- As an example, Figure 4-3. shows a four year calibration history of an RBINS instrument used for MERIS Validation, where annual laboratory calibrations are supplemented with frequent calibration checks using a LED-based TRIOS FieldCAL light source, which has shown exceptional long-term stability. These checks can be performed rapidly (<30 minutes for 3 sensors) in the field with low-cost (<2000€) equipment without the need for a dedicated laboratory room, do not allow absolute calibration and enable relative tracking of any calibration drift between absolute calibration in dedicated laboratories. Such a procedure was, indeed, proposed already in the NASA Ocean Optics protocols, but the equipment available at that time, the SeaWiFS Quality Monitor (SQM), was much more expensive and time-consuming to
As a second example, Figure 4-4. shows an installation for relative comparison of multiple radiometers set up to view a homogeneous sky Repetition of such intercomparison by a single measurement team with more than one radiometer of radiance/irradiance type can quickly identify calibration drift of any single instrument. Again this can be simply achieved without extra equipment (except for fixations and a suitable unshadowed roof area) by all teams.
- This intercomparison concept can be taken further in the relative comparison of radiance and irradiance radiometers by comparing a direct irradiance measurement with the corresponding value obtained by viewing a calibrated plaque with a radiance sensor, as in the “reflectance plaque” method described in Chapter 3 of Volume II of the NASA Ocean Optics
- A recommendation will be made to ESA for when measurements submitted/used by the S3VT and external parties can be accepted as FRM. The draft final report will be presented to the S3VT at a suitably timed meeting.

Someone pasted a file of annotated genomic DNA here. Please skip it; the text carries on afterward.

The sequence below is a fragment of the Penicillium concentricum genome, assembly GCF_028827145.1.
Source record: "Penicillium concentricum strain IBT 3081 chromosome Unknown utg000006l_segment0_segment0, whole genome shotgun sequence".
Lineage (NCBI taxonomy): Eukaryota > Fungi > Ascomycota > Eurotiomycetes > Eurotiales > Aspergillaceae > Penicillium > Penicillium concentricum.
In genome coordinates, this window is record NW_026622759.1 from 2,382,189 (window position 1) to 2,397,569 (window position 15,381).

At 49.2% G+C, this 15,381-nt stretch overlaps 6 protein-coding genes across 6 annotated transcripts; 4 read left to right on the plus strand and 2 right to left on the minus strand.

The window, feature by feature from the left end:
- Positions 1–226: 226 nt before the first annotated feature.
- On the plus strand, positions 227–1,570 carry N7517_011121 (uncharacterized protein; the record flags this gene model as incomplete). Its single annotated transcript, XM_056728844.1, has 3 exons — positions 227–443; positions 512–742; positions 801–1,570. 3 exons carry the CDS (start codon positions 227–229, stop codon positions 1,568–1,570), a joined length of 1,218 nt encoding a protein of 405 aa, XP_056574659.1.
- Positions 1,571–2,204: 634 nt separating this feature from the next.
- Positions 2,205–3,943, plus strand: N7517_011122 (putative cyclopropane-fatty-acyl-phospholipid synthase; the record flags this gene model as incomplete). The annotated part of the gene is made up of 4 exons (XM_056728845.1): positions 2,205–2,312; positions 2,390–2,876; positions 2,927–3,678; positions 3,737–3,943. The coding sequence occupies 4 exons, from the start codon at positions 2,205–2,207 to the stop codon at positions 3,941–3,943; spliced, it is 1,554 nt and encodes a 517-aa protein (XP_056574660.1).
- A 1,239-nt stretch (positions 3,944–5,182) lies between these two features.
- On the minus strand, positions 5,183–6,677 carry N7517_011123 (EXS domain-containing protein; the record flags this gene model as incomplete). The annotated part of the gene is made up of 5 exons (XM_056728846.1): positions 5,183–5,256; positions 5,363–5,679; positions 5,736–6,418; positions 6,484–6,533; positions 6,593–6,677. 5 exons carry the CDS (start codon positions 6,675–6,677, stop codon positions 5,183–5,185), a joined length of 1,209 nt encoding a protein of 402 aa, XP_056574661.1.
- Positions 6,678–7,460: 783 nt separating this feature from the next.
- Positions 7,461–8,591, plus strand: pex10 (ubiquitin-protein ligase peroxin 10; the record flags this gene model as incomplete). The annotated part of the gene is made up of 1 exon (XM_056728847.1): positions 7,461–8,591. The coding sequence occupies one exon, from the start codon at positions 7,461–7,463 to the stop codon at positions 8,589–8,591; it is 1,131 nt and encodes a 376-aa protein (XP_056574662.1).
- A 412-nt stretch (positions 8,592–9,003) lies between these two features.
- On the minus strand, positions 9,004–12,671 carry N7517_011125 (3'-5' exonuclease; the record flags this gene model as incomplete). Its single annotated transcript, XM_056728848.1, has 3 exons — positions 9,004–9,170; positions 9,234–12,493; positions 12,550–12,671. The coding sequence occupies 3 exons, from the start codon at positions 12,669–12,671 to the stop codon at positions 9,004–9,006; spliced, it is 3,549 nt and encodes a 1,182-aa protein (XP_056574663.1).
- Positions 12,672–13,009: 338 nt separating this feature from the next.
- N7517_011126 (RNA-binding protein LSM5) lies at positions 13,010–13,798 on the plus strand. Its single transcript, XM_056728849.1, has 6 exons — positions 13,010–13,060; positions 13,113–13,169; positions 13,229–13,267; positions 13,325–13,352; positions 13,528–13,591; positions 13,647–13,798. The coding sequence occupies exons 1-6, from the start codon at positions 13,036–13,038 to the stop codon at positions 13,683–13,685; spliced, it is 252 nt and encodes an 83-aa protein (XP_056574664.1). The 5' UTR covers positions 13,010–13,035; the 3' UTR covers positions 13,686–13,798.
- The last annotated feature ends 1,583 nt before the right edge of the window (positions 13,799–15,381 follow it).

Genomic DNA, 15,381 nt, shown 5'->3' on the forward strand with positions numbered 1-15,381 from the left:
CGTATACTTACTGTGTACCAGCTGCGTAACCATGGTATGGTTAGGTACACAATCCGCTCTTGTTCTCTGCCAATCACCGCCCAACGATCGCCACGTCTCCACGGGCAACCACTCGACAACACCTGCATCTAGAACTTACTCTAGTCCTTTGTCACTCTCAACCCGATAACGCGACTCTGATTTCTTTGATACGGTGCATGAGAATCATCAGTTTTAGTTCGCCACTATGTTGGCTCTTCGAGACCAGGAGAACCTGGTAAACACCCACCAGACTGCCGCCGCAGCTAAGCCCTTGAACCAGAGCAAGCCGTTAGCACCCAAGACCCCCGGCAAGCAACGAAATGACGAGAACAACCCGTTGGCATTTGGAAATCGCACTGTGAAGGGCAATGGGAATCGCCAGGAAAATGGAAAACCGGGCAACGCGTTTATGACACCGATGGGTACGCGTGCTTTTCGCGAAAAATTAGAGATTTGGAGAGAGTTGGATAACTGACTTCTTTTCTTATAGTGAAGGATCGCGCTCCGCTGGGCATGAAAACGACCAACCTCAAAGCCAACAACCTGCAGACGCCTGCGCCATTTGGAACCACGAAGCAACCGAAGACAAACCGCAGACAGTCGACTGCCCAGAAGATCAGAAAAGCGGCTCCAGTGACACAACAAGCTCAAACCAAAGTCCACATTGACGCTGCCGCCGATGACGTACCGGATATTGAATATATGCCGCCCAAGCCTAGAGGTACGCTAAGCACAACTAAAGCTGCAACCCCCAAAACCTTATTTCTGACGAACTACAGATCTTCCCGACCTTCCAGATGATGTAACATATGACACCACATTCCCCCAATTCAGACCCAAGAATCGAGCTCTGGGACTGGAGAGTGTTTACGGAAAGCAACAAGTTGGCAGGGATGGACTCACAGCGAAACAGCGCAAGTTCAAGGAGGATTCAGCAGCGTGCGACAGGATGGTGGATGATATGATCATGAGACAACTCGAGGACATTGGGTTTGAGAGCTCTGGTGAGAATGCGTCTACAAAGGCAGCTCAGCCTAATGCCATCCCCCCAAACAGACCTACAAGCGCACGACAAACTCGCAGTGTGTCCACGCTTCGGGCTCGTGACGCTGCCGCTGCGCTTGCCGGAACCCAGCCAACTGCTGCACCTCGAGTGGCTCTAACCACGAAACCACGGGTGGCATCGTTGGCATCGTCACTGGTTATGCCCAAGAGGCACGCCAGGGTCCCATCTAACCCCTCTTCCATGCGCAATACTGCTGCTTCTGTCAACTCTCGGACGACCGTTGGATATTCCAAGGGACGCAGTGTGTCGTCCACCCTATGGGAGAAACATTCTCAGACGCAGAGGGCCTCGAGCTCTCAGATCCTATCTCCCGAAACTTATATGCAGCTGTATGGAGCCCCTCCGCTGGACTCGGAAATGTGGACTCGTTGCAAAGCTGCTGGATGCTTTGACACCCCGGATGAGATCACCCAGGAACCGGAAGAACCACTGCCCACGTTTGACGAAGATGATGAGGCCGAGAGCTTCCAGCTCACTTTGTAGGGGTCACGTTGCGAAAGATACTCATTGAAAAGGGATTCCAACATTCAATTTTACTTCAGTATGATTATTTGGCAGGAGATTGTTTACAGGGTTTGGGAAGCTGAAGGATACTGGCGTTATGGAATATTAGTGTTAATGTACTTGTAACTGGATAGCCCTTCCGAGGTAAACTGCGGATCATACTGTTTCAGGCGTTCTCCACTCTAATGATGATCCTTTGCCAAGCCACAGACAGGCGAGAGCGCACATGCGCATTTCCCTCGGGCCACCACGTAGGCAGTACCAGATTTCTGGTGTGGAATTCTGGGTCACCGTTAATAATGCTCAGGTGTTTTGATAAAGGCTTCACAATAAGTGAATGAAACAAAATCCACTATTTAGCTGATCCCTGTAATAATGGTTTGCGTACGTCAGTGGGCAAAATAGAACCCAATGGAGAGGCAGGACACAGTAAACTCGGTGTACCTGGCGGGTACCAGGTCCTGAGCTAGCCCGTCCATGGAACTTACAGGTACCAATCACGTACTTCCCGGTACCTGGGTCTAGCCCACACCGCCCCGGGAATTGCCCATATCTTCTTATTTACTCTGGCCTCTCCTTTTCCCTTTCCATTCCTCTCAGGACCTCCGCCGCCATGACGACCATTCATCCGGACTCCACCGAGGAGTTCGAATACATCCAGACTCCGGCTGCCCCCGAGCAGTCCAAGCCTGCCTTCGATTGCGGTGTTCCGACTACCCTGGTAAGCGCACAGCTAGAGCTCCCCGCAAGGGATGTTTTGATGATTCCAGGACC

The Contractor will work closely with the Mission Performance Center and associated MERMAID-style database (if such exists) to facilitate practical uptake of recommendations and implementation for multi-partner validation analysis.
D-70 A review will also be made of commonly used Fiducial Reference Measurement (FRM) Ocean Colour Radiometers (OCR) for Satellite Validation
The protocols summarised in D-60 may be used with a variety of radiometers from different manufacturers, including both multispectral and hyperspectral designs. The integration of data from different instruments in a combined multi- partner validation analysis is a challenge, requiring good understanding of the performance of each instrument type and, as far as possible, each individual instrument. For example, Table 2.2 of the NASA Ocean Optics Protocols Revision 4, Volume II, specifies minimum performance characteristics for radiometers, including wavelength accuracy and stability, signal:noise ratio, straylight rejection, radiometric accuracy and stability, field of view, temperature stability and linearity. In addition the angular response of irradiance radiometers (“cosine response”) must be known and preferably corrected and the immersion factor of underwater radiometers must be known. In general the radiometers used in MERIS Validation activities were not characterised to his extent and, for example, there is only a little documented information on straylight and thermal stability for some sensor types.
For some characteristics, e.g. radiometric accuracy, wavelength accuracy and signal:noise ratio, it should be possible to occasionally characterise each individual instrument, e.g. during an annual calibration performed according to a standard procedure. These characteristics will be assessed in practice in Task 3.2.
For other characteristics, e.g. thermal stability, it may be necessary, for cost reasons, to characterise only a few specimens of each instrument type and suppose that individual instruments of a similar design will perform similarly.
Summary information will be provided for each instrument in the form of Table 4-2., where each characteristic of each instrument type will be summarised via a traceable reference such as a laboratory report or a peer-reviewed publication. In the case of missing characterisation for any instrument, the gap in knowledge will be flagged for the attention of ESA.
In addition to the summary table, each characteristic will be discussed in detail and recommendations for how such characterisation could be performed/sustained will be provided.
Characterisation of Polarisation sensitivity will be documented in addition to the characteristics already mentioned in the SOW, especially for abovewater radiometers, which view a highly polarised sea surface.
The draft final report will be presented to the S3VT at a suitably timed meeting.